Seeding Africa’s prosperity will make the continent bloom

Wednesday December 6 2017

Hybrid seeds in an experiment farm.

Hybrid seeds in an experiment farm. Agricultural experts argue that the practice of mixing hybrid seeds with traditional seeds on the same crop affects the yield and quality of harvests. PHOTO | CYRIL NDEGEYA | NMG 

More by this Author

Africa, now home to a population of more than 1.2 billion people, which is expected to double by 2050, faces a mounting challenge of feeding its people, growing its economy, creating decent jobs and improving the quality of life for its citizens.

Transforming agriculture, the sector that employs the majority of Africans and holds the greatest promise for economic prosperity, will be critical in this pursuit.

Yet despite the expenditure of billions of dollars on agricultural development, most of Africa’s farmers continue to harvest one tonne of grain per hectare, consigning them to an impoverished, subsistence existence.

Experience from the frontlines of agricultural development in Africa reveals that a major factor in this dilemma is the lack of access to quality seeds.

The breeding and supply of seed of higher-yielding crop varieties has been the starting point of virtually every Green Revolution experienced around the globe. Yet the critical challenge of seed scarcity among Africa’s farmers became evident in the early part of this century almost by accident.

At that time, maize farmers in parts of East Africa were battling a serious infestation by a parasite called Striga that was hitting their yields hard. This prompted research on different maize varieties resistant to the parasite.

In the process of doing so, however, the researchers discovered that even farmers who had no Striga on their farms were still getting very low yields. There must be a broader problem than Striga, they concluded.

A broader set of analyses led to the conclusion that a lack of plant breeders and funding to support the creation of new varieties was at the heart of the challenge.

Yet every African country had agricultural research stations where the work could be done, and no shortage of eager young agriculturalists ready to learn the science of plant breeding.

Equally important, every country possessed its share of seed entrepreneurs and vendors eager to create businesses from the supply of new seeds.

In 2006, the Bill and Melinda Gates Foundation and the Rockefeller Foundation came together to establish the Programme for Africa’s Seed Systems (PASS) within the Alliance for a Green Revolution in Africa (AGRA) to address the challenges associated with supplying Africa’s farmers with higher-yielding, locally adapted seed.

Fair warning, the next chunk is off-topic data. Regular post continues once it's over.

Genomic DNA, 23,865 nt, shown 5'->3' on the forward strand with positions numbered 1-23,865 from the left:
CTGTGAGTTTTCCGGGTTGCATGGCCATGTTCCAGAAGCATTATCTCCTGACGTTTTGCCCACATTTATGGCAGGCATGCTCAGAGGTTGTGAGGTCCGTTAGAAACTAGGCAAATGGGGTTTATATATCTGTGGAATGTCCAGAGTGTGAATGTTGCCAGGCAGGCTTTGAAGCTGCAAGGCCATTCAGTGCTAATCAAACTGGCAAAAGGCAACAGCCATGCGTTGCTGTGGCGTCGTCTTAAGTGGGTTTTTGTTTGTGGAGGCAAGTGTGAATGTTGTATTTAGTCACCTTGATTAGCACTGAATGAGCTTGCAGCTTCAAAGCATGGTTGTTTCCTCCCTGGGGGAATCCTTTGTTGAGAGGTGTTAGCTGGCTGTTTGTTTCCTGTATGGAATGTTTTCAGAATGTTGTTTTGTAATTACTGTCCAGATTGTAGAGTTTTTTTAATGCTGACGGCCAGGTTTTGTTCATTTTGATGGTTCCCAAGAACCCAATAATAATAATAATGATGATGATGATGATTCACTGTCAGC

A decade later, crop breeders working in public institutes around the continent have developed over 600 new crop varieties. Over 500 plant breeders have been trained at MSc and PhD levels through the programme.

Africa’s emerging “agri-preneurs” have likewise stepped forward in large numbers to work with breeders to fill the seed supply gap, bulking up seed of the new varieties on production plots in 18 countries and selling the seed through local shops known as agro-dealers.

The new seed is in high demand. Approximately 110 recently formed seed companies are now producing over 130 tonnes of certified seeds every year, sufficient for about 15 million farmers around Africa.

Just as it did elsewhere in the world, the invisible hand of improved seed is broadly lifting farmer productivity in Africa. Crop yields across the continent are shifting upward for the first time in decades.

As we travel across the land, the evidence we are seeing is clear: Thousands of smallholder farmers have shown that they can double and triple their harvests, provided they have access to seeds, fertiliser, and expertise.

The importance of establishing functional, responsive seed supply systems in every African country is now well past the proof-of-concept stage, and represents an imperative for Africa’s prosperity. And the goal of ending hunger in Africa now appears achievable in our lifetimes.

Seeds alone, however, will not get the continent on a path to prosperity. Farmers will require access to credit facilities as well as links to national and regional markets to sell their surpluses.

Policies that promote the activities of private agri-businesses, and access to capital for their growth are needed to extend the revolution to the outer boundaries of African agriculture.

The task ahead is enormous and the road is long and winding. However, we now have a reliable map. The output of Africa’s agricultural scientists and entrepreneurs show that this is a high-return area for investment in alleviating human suffering and providing real opportunities for Africa’s growing population of young people.

Joe DeVries is the vice president for programme development and innovation at AGRA.